The dean of each school chose which professors to move to Flex contracts, meaning that most will teach a mix of residential and online courses. I am not sure what all the criteria were that the deans used to choose which professors should go to Flex. But I do know they purposely attempted to choose seasoned faculty with solid skills and mature spiritual qualities so that we would be shoring up and strengthening the online teams these reassigned faculty are, in part, joining. The idea that the professors chosen were considered to be somehow inferior is simply a myth. Nothing could be further from the truth. We have to rely on our deans to make these decisions because they best know the teaching strengths of each faculty member.

The bottom line is that Liberty was able to reassign a certain number of professors without impacting negatively the size of classes or the faculty/student ratio in the resident program. If any programs with fewer than 20 students enrolled are eliminated, all existing students in those programs will be able to complete their degree requirements. In the long run, this is a very positive thing for Liberty and its students. Now, we can move forward to develop new programs and improve the programs we have with our resident house in order and our online division newly infused with veteran talent.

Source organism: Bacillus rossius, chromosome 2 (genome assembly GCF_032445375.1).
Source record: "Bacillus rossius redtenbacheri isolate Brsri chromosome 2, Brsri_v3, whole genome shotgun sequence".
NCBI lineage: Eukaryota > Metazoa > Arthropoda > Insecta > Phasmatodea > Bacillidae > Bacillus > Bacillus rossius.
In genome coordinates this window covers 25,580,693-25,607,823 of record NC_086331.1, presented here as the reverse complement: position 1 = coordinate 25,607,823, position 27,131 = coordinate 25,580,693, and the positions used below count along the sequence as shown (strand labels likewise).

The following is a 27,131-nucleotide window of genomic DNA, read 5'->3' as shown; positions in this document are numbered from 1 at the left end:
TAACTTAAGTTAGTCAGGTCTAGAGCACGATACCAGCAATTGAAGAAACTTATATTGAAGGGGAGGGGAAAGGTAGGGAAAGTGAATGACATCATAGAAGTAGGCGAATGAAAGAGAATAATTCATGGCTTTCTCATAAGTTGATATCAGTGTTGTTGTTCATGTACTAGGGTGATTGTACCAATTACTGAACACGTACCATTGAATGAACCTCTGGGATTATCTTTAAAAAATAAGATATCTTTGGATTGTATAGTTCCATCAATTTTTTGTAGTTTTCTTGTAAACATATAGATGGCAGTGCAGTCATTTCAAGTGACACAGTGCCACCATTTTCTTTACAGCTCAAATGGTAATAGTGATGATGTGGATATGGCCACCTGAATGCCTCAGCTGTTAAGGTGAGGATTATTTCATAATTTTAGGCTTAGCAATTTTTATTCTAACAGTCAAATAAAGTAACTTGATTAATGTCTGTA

Dr. Godwin did a phenomenal job in my opinion of reassigning faculty without negatively impacting any faculty members financially. One of the components of these positive changes is a new College of General Studies. This will allow us to deploy faculty members to the CGS who feel called to remediate students we accept that have special needs for help in one course area or another. Not all faculty members have this calling and the ones that do not will continue to teach in upper level specialized courses. I feel that the CGS will also help more students graduate on time.

For students, the changes will mean an enhanced academic experience across the board, plain and simple. We have to remember the students are the reason we are here. As administrators, we have a fiduciary obligation to students to operate the university as efficiently and as effectively as possible. These changes were necessary to accomplish that goal.

One comment

  • I believe this to be in the best interests of all. A university to be successful and continue to strategically plan grow must seek efficiency and not become complacent. Many education systems, as well as other systems, have become complacent and stagnate. These actions by Liberty University’s executive leadership has exhibited good and sensible stewardship.